HMRC Redknapp blunder could cost £8m

The judgment of HMRC is under the spotlight after Tottenham Hotspur manager Harry Redknapp was acquitted of cheating the public revenue, along with Milan Mandaric, the ex-Portsmouth chairman.

HMRC's investigation lasted five years. It cost the taxpayer several millions. Yet HMRC remains defiant about the waste of public cash.

No regrets

"If you look at the logic of the case none of it made sense," Harry Redknapp's defence barrister John Kelsey-Fry, QC, told the Mail. "It's one of those things where if you sit down and think about it, you know there is something not right there."

It's difficult to know exactly how much the bungled HMRC allegations cost the taxpayer. The Crown Prosecution Service was involved - 'fair, fearless, effective' it claims - as was the City of London Police - and, of course, it clocked up thousands of HMRC hours. Police interviews; a dawn raid; many millions spent. But a jury threw the case out in just five hours.

What is breathtaking is that HMRC had no regrets about taking on Redknapp, whose own legal fees for the case have tipped £500,000. HMRC's Assistant Director of Criminal Investigations, Chris Martin, said it was "vitally important" that the facts of the case were presented to a public jury.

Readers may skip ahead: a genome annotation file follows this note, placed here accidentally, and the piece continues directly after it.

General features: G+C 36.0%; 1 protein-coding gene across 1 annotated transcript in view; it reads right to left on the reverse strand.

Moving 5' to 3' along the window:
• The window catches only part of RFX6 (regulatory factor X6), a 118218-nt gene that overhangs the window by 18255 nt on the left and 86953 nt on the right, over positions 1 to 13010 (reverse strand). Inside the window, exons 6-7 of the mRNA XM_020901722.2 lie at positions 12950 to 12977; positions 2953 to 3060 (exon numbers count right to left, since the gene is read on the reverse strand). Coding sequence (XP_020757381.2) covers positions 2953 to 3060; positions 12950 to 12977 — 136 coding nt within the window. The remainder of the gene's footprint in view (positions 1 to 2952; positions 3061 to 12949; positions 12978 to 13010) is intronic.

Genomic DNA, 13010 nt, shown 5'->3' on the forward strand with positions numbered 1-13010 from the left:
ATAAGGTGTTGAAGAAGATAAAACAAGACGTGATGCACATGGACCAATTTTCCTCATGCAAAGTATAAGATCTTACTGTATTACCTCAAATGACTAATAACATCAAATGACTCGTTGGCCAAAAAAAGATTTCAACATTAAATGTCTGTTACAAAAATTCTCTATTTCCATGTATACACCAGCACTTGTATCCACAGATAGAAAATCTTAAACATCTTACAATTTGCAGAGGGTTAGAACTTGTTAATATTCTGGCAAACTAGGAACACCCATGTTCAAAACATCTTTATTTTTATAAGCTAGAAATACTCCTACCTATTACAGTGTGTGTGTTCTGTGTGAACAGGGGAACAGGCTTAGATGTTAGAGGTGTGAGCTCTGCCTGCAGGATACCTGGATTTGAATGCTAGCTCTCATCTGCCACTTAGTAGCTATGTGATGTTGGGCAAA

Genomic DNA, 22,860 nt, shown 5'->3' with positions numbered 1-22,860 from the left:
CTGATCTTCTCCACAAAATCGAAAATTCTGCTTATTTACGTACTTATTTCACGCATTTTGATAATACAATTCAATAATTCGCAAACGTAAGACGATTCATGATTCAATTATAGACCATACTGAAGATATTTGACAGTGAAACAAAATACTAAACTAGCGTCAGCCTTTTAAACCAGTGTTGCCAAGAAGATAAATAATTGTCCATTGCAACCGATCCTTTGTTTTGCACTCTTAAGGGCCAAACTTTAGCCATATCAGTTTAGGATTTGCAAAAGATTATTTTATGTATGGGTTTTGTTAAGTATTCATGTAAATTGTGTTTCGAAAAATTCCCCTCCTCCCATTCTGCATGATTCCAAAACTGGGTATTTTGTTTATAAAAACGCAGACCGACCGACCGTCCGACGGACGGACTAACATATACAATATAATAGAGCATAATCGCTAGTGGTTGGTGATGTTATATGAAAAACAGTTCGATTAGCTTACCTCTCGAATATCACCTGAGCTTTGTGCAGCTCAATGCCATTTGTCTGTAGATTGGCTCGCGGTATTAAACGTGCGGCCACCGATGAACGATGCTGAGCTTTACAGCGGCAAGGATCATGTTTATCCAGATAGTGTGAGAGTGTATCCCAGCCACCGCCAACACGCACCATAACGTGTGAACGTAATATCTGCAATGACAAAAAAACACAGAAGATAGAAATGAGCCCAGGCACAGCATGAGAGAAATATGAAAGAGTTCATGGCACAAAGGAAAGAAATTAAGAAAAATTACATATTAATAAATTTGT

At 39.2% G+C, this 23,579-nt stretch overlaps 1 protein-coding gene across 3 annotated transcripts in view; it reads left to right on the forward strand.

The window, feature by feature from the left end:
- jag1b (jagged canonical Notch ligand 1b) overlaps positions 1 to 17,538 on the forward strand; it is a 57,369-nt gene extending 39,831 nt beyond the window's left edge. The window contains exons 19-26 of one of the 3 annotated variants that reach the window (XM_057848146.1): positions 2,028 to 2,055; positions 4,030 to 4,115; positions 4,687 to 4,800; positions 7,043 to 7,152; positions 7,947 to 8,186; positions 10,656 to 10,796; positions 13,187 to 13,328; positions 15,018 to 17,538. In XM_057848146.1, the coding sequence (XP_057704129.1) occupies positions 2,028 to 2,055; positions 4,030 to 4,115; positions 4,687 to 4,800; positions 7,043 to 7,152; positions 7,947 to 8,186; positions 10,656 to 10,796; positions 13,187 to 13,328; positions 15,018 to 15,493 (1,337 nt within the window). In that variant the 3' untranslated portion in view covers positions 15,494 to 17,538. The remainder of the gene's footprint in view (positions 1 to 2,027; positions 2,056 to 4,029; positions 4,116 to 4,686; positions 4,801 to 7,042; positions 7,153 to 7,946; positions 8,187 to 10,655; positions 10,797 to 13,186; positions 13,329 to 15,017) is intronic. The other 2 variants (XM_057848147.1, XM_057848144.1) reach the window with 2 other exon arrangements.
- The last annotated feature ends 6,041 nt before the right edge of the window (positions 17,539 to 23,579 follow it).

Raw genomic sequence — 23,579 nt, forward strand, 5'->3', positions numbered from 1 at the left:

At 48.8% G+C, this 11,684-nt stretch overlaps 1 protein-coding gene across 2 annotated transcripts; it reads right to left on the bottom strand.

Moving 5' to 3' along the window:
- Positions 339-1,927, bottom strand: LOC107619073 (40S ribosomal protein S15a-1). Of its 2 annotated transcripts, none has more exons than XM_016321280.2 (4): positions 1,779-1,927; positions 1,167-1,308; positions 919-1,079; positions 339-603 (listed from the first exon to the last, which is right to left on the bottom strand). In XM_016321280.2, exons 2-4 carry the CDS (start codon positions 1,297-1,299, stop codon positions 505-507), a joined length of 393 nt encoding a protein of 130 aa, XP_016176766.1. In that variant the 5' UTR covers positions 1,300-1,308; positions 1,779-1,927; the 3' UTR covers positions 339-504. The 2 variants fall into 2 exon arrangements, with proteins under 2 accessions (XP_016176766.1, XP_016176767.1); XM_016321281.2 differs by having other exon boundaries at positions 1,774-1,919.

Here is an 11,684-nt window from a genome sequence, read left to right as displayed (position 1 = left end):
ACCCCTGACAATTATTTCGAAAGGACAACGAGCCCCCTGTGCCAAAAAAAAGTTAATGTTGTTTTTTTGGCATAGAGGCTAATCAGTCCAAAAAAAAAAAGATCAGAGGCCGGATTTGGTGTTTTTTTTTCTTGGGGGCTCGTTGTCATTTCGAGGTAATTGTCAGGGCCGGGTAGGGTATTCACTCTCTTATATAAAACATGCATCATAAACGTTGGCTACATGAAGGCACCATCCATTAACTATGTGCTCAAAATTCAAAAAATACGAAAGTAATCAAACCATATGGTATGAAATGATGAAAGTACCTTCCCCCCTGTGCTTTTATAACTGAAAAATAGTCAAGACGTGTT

No arrests

"We accept the verdict of the jury but I would like to remind those who are evading tax by using offshore tax havens that it always makes sense to come forward and talk to us before we come to talk to you."

The FT claims HMRC has been given £900m to look more closely at tax avoidance and to step up the number of prosecutions, though clearly it will need to pick with more care in future, especially if targets are high profile.

The City of London Police haven't, like HMRC, come out of this covered in much glory either. Despite a massive global banking seizure, the City of London police have yet to arrest one single banker for any offence. Yet much of the credit crisis deal-making was done in the City of London, right in its own backyard.

Five biggest taxpayer stings

Five biggest taxpayer stings